Funny enough, while I definitely got pissed all over again at slavery and the institution whiteness of America that perpetuated I wasn’t nearly as pissed as I was at Rosewood. It’s still maintained its gold standard. And do you know how I know I wasn’t as pissed? The movie theater where I saw 12 Years is adjacent to the Verizon Center in downtown DC. Tonight was a Washington Capitals hockey game. I walked out of the theater and right into a street full of hockey fans. And I just moseyed on to my car with nary a death glare or stern facial expression towards anybody.

Should you go see it? Yes. You should. It will be one of those movies that moves you in some direction which again, is the mark of good art. It will make you feel something even if its just stress or exhaustion because there are a few scenes that will emotionally do that to you. Shouts to Patsy.

12 Years A Slave is in theaters tomorrow.

-VSB P aka THE ARSONIST aka MR. I COULDN’T DO NO 12 YEARS OR 12 MINUTES aka GIIIIIIIIIIIIIIIIIIIIIIIIIIIIIRL HE A 3

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Damon Young

Panama Jackson is pretty fly for a light guy. When he's not saving humanity with his words or making music with his mouth, you can find him at your mama's mama's house drinking her fine liquors. He believes the children are our future and is waiting to find out if he is the 2nd most interesting man in the world.

  • BreezyX2

    As soon as I saw the topic I knew it was you, PJ.

    • Medium Meech

      So I’m the only one that read this in Cheekie’s voice? I’m off this week.

      • BreezyX2

        It’s because you have been away too long Meechie :)

    • panamajackson

      I’m not sure what to do with this comment. lol

      • SuperStrings

        Breezy has every blog you’ve ever written in a scrap book, and she lights a candle next to pictures of you in the PJ sanctuary.

        • BreezyX2

          *screams* Stop looking in my window!!!!!!!!!! *hides photos of PJ under my twin sized bed*

  • WealthLoveBeauty

    Lord in heaven, Patsy’s story broke my spirit. The degrees of her abuse. And desperation. And where Solomon hoped someone would help him return him to a freedom he’d known, he refused to help Patsy achieve the only kind of freedom she could imagine for herself.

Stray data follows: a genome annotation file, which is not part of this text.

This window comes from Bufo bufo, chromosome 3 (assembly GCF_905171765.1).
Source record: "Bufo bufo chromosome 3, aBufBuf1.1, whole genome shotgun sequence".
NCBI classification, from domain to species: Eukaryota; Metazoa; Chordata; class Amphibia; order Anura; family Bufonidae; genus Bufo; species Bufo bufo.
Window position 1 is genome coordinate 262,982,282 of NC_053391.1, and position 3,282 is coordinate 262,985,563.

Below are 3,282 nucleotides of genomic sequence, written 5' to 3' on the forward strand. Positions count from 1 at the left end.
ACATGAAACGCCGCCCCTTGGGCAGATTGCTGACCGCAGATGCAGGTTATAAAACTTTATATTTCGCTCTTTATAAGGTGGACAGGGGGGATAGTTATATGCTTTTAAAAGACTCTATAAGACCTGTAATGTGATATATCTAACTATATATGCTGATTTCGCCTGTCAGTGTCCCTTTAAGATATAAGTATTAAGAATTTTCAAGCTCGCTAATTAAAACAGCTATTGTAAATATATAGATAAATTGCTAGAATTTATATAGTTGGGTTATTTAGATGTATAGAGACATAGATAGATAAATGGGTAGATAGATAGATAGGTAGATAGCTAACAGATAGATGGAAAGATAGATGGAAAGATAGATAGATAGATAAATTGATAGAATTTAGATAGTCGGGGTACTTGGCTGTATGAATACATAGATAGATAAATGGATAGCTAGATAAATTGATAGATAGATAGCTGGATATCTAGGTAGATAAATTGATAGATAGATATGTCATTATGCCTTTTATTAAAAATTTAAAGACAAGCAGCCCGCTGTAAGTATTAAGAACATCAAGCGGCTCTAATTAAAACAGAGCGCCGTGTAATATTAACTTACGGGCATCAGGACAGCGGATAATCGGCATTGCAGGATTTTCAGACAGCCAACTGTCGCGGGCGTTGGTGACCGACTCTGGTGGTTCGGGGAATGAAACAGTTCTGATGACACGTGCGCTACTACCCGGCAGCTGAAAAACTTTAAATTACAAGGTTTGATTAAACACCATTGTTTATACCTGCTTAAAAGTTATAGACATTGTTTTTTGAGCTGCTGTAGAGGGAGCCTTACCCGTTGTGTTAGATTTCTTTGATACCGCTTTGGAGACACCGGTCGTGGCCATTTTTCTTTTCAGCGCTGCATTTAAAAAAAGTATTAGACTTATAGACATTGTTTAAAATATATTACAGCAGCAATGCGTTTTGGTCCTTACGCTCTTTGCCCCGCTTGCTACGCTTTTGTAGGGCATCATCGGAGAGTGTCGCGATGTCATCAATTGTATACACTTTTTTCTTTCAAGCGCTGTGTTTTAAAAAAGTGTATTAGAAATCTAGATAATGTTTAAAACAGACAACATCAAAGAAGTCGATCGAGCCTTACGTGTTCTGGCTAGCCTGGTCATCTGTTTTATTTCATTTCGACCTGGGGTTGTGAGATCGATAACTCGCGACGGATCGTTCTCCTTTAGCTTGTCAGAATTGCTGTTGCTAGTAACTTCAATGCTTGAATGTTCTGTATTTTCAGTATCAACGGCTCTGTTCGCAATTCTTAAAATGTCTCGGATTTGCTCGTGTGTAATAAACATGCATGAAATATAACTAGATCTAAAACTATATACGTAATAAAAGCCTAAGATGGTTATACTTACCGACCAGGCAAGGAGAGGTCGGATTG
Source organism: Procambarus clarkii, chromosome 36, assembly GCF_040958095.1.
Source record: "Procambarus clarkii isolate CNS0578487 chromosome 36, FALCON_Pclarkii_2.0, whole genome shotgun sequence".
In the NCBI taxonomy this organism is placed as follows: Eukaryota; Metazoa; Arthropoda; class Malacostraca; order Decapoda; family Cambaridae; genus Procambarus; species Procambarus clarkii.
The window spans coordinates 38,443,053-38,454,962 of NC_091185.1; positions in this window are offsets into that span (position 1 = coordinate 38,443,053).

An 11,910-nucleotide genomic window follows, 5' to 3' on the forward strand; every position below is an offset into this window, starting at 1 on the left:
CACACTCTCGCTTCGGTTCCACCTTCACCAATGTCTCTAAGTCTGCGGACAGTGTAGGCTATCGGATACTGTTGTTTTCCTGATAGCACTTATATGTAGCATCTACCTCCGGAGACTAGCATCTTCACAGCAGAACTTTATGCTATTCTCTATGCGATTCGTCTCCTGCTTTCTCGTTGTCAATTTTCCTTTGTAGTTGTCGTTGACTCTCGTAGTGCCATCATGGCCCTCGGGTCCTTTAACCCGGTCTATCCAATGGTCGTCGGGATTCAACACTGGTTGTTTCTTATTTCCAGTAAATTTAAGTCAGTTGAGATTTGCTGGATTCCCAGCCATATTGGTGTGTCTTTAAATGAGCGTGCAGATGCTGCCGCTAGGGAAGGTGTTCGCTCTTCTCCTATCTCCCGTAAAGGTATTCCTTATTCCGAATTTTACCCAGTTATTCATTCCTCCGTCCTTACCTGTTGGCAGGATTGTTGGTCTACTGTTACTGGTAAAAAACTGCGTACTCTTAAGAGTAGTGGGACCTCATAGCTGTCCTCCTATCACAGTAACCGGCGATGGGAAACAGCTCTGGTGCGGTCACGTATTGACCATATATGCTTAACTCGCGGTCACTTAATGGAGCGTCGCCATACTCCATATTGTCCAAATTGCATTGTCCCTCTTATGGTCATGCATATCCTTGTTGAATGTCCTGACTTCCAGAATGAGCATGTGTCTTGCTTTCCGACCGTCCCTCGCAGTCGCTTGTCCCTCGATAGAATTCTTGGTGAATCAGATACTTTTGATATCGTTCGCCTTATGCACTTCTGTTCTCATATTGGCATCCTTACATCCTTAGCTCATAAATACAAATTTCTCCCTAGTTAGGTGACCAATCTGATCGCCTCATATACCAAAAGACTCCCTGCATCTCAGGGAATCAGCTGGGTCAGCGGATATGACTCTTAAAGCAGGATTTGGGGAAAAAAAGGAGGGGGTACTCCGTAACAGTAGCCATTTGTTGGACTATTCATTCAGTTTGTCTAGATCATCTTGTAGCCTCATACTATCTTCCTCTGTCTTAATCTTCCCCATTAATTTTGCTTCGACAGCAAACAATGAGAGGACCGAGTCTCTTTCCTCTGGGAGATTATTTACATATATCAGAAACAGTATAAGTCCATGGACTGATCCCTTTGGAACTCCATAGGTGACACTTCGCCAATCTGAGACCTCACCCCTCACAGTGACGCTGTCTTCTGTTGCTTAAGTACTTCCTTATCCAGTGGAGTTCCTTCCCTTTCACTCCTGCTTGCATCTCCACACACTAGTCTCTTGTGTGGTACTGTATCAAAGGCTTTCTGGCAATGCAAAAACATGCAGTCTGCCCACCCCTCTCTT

• http://awordorthree.com/ A Word or Three

      You should read the book! There’s hope! ;)

      • WealthLoveBeauty

        Oh good! I definitely plan to read the book having seen this movie. The team did such a phenomenal job in creating an emotional connection for the audience. And it was, as some commenters have already mentioned, a matter of fact emotion about each individual circumstance of the characters. The screenplay felt very objective, in the way a lot of English writing is. Not to elicit anger towards a race or to cause unsettled feelings about the black condition today. Just well done.

    • Geneva Girl

      Uh, spoiler alert!

      • WealthLoveBeauty

        Surely I can’t spoil a story that’s been public record since the 1800′s.

        • panamajackson

          Public record requires people to read it. LOL. You know we read books AFTER we see the movie.

  • TheOtherJerome

    Ahh Rosewood! Boy John Singleton was on one when he made that MF-er. I saw it with a large group of Whites and Blacks. Folks…. when they killed Esther Rolle…… Woaaaah boy! The White folks d*mn near ran out the auditorium!!

    But yeah, “20 Years A Slave”, i have to see it. Likely this weekend. I’ve heard nothing but good things.

    • Sahel

      As a historian i found Rosewood lacking as it was not factual to the historical events.

      • http://TheNewEve.com/ Bunni

        A lot of the movies that cause deep visceral emotion is a lil cloudy on historical accuracy…but who the fvck cares?

        • LMNOP

          Sahel, apparently.

          • http://TheNewEve.com/ Bunni

            Hes a historian secret agent astronaut accountant pr0n star.

            • SuperStrings

              ummmmm, where do you get applications for this job? or do you have to be recruited?

              • Sahel

                You don’t because such job openings don’t exist

                • SuperStrings

                  Ahhhh like Area 51. Aliens? What Aliens??? I get it.

                • http://missrosen.wordpress.com/ esa

                  your dream job does not exist until youu create it ~*~

              • http://TheNewEve.com/ Bunni

                Its prob a dual degree fast track program…..

                • SuperStrings

                  Yeah ok, I got some words for my career placement office. wtf?!?

          • Sahel

            I do care because i have seen first hand what distortion of historical events leads to.

        • http://daratmathis.wordpress.com/ dtafakari

          True. A lot of times, in books and movies, the writers go for resonance instead of factual accuracy. The effect is the same, even though the intimate details aren’t.